What I'm not willing to do

Having come to the decision that freedom is what I value most, the next step according to Adyashanti is adopt unconditional follow-through.  “Life unfolds along the lines of what you value most.”  That instruction is what sealed the deal on “freedom” being my core value.  It’s a big concept and can be applied to most anything - political freedom, freedom to move about the world without fear, also freedom of expression.  Free time has been a biggie and ultimately got me to leave a pretty enviable career position for a lot less money in academia.  For me, as I mentioned to Kim, describing my ‘spiritual’ aspiration as seeking freedom from the feedback loops of judgements and emotional triggers and the subsequent emotional reactions of anxiety or depression or anger - this aspect of freedom hits my resonate frequency.  It even makes sense relative to my enneagram personality type (7/8 wing) described as the “enthusiast” who seeks excitement and enjoys a wide variety of experiences.   

Adya’s next step on this path to liberation is to consider what I’m willing to do or let go of doing.  If I look at the low hanging fruit and just consider giving up classic vices I don’t get the sense this will be difficult.  A glass of wine or two a week, the occasional front-porch cigarette watching the moon (same pack of cigs in the freezer for a year), I’ve been able to quit caffeine for long periods of time.  I come back to them because they feel medicinal and in moderation and they don’t seem cause any suffering.  To the contrary, I’ve found them helpful.  I haven’t found the morning nasty-mouth dehydration from wine so awful that it offsets last night’s  sweet buzz.  But if I became convinced these were impeding my path, they’re gone.  

I think the higher fruit, the deeper more systemic type of behaviors like hurrying through the activities of my day, not being fully present in activities or conversations, being self-critical….OF COURSE I’m willing to give those up.  I’m dying to give those up but they don’t seem entirely voluntary.   So either I need help identifying what I need to be willing to give up, or instead I should focus on what I’m willing to do.  

If I’m confident that it will help, there aren’t many things that won’t make this list of things I’m willing to do.  My morning practice is really helpful and seems to be paramount to remaining the least bit easeful and focussed.  I’m willing to expand that.  I’m willing to tighten up my diet which is pretty good already.  At home mostly I eat rice and steamed veggies, raw fruit and veggie smoothies, fruit, nuts, the occasional cookies or multigrain english muffin with honey.  I enjoy an occasional sashimi or chicken or beef on the increasingly rare occasion that I can trust it’s not pumped full of in-bred nastiness hormones, antibiotics or GMO’s.  Eat more often?  Sure, I’m willing.  I’m nice to people.  I recycle and drive a prius.  I think most of my DOING is pretty helpful.  

 

What am I willing to do or let go of doing?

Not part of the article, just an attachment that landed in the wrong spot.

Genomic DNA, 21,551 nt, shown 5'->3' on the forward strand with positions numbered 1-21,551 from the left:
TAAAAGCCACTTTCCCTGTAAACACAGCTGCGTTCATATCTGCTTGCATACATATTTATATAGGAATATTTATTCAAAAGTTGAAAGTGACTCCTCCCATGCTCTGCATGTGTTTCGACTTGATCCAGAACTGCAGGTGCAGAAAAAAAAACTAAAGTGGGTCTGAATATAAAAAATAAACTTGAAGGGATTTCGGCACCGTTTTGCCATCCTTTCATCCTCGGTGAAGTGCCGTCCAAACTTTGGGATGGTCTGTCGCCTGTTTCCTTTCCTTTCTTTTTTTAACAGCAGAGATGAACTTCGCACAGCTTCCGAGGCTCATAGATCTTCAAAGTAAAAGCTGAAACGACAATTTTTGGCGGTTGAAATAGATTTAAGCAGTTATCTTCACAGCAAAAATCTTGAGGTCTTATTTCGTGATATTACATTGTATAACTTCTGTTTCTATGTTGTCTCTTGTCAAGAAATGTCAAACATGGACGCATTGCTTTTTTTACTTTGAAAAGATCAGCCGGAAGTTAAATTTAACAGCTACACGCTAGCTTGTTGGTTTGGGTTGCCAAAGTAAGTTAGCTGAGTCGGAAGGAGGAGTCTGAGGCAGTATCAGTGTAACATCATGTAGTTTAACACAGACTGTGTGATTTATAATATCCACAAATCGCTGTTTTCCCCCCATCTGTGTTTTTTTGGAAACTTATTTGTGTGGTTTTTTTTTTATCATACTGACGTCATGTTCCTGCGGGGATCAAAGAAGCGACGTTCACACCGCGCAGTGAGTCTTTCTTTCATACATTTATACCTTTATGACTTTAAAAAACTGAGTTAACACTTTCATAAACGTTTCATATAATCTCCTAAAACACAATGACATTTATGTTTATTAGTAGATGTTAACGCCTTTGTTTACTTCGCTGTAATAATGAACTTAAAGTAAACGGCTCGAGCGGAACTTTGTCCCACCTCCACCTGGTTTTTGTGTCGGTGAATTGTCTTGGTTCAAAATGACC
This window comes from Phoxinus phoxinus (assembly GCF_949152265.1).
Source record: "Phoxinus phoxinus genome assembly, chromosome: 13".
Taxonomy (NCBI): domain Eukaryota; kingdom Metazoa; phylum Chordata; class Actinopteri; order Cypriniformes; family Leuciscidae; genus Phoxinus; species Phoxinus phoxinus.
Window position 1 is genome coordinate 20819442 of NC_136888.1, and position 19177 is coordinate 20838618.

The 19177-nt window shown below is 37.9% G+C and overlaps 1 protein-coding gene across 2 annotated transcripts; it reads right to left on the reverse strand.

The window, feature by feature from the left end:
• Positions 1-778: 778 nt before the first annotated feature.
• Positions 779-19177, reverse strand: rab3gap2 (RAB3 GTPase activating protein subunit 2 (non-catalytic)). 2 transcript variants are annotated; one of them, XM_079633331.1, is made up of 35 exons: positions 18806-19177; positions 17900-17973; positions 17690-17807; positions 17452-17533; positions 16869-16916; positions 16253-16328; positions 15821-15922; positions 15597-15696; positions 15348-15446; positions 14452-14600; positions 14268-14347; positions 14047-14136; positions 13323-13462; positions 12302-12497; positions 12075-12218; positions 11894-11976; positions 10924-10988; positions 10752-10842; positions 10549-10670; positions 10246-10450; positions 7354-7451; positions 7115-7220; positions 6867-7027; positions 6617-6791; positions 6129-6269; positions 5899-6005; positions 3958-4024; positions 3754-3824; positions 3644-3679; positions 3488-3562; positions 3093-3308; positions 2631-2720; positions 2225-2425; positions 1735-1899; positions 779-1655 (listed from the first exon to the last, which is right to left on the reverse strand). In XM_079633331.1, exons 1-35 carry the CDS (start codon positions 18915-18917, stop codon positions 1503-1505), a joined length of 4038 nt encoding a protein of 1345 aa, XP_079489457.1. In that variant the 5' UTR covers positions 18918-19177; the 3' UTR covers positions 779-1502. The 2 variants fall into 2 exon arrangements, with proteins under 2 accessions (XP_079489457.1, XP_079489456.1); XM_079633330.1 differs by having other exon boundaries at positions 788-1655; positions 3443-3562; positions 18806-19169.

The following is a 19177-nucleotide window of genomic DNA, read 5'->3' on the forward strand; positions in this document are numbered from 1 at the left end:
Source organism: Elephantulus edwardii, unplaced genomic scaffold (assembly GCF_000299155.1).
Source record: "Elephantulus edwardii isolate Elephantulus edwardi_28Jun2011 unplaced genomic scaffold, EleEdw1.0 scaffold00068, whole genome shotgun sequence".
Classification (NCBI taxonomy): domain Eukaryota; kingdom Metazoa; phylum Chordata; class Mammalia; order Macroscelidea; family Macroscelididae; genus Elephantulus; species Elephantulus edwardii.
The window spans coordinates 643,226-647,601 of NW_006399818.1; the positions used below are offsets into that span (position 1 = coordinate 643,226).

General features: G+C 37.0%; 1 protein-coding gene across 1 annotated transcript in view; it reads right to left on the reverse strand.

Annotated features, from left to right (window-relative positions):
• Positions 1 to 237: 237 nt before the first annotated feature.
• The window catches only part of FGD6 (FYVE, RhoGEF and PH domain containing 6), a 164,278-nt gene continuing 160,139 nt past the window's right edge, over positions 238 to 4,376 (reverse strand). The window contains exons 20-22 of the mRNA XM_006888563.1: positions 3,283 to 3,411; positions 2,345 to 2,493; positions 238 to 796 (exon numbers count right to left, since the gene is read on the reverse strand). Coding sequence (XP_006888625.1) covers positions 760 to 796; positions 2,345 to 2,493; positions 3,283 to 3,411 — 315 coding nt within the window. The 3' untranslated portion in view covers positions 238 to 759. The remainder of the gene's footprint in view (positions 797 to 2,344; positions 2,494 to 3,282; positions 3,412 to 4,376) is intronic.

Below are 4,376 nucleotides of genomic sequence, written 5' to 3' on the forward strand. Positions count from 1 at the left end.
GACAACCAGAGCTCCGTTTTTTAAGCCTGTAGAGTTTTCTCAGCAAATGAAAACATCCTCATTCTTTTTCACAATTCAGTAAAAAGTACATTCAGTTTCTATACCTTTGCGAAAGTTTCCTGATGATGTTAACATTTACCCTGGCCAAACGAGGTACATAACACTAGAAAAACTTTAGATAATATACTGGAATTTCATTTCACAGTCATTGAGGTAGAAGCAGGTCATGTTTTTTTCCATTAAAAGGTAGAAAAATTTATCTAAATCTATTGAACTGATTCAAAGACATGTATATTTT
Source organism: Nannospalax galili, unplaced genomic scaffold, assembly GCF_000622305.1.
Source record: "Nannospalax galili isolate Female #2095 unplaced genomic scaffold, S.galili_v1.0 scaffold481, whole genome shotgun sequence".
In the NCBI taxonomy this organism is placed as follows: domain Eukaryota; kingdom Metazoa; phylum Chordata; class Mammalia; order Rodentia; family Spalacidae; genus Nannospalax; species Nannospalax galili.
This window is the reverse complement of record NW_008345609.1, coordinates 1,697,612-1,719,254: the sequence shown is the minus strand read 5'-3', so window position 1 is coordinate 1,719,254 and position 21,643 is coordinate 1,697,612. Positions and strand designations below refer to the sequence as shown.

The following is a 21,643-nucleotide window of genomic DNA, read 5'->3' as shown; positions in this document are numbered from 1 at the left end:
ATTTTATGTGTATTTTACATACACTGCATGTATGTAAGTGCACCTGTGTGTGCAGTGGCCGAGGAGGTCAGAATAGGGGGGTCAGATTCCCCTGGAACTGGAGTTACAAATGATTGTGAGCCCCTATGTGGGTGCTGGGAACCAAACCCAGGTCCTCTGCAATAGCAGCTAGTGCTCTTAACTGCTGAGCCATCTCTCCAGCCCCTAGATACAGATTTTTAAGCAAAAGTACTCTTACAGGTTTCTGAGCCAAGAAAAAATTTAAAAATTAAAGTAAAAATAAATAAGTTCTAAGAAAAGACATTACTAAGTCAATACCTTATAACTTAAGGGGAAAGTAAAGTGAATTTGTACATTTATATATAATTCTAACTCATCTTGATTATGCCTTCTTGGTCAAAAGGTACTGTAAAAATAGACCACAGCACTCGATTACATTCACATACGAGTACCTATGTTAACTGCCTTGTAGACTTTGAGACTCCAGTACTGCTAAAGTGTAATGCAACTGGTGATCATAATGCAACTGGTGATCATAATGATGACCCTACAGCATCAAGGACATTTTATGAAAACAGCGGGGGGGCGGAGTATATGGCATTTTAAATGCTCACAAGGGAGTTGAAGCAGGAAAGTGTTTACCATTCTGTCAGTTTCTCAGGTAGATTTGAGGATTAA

Maybe the intent is for these two considerations to be coupled together - I may need to be willing to give something up to be able to do what I need to do.  This thought occurred when I considered selfishness and independence.  I’m single, living alone, have no direct reports at work (aside from students) and don’t really report to a supervisor.  I could hardly have a more independent life.  My time is generally spent working on my house, working through my practice, working on my music, loving on Kim, and doing things for me.  Perhaps adopting the sense that it’s not for me but for God would help.  That’s what Bhakti Yoga is all about, that’s what I’ve SAID I’m into.  Intellectually I totally get everything is for God….and from God, and within God, and through God.  Is making things FOR him like saying the wind is for the air or the waves are for the ocean?  That’s a head answer to a heart question.  When I think about God my heart feels warmer.  When I bow my head and chant to Durga my mind becomes more still.  When I’m at kirtan or doing pranayama or sitting or any other ‘awareness’ practice I’ve been drawn to, I generally feel the sense that it’s for and about God, about raising the vibration or tapping into a universal consciousness.  But when I’m cleaning out my gutters he’s generally not at the forefront.

Karma yogis are all about service to others.  Am I willing to commit my life to serving?  Am I willing to invite Aunt Martha to leave her independent living apartment and move in with me?  Oh my, I’m don’t feel willing to do that.  I’m certainly not eager for such a change.  Fortunately I don’t think she wants or needs to.  Man, I wouldn’t be able to do many of the things I’m drawn to, not to mention having to give up space and time.  This isn’t the least bit comfortable - considering giving up some free time or independence - I must be on the right track.  So far this step feels like it’s more about what I’m NOT willing to do : )           

Story from Atmaram:

There was a great musician in Akbar's Court known as Thansen. He used to sing night and day and the music was mellifluous. It was perfect music but there was no deep feeling in his singing. One day Akbar and Thansen were going round the city. Akbar found an old man singing to himself songs in praise of God. Akbar stopped his chariot and went on listening to the song of the devotee and even without his knowing it, tears started flowing from his eyes. His heart was deeply moved. He went some distance and told Thansen: "You have been singing for a long time before me and I have always found your music very sweet to the ears but it has never moved my heart, but the music of this devotee has melted my heart. I wish to know the difference between your singing and the singing of this devotee!" Thansen replied, "Maharaja I have been singing to please you, but this devotee is singing to please God, that is the difference."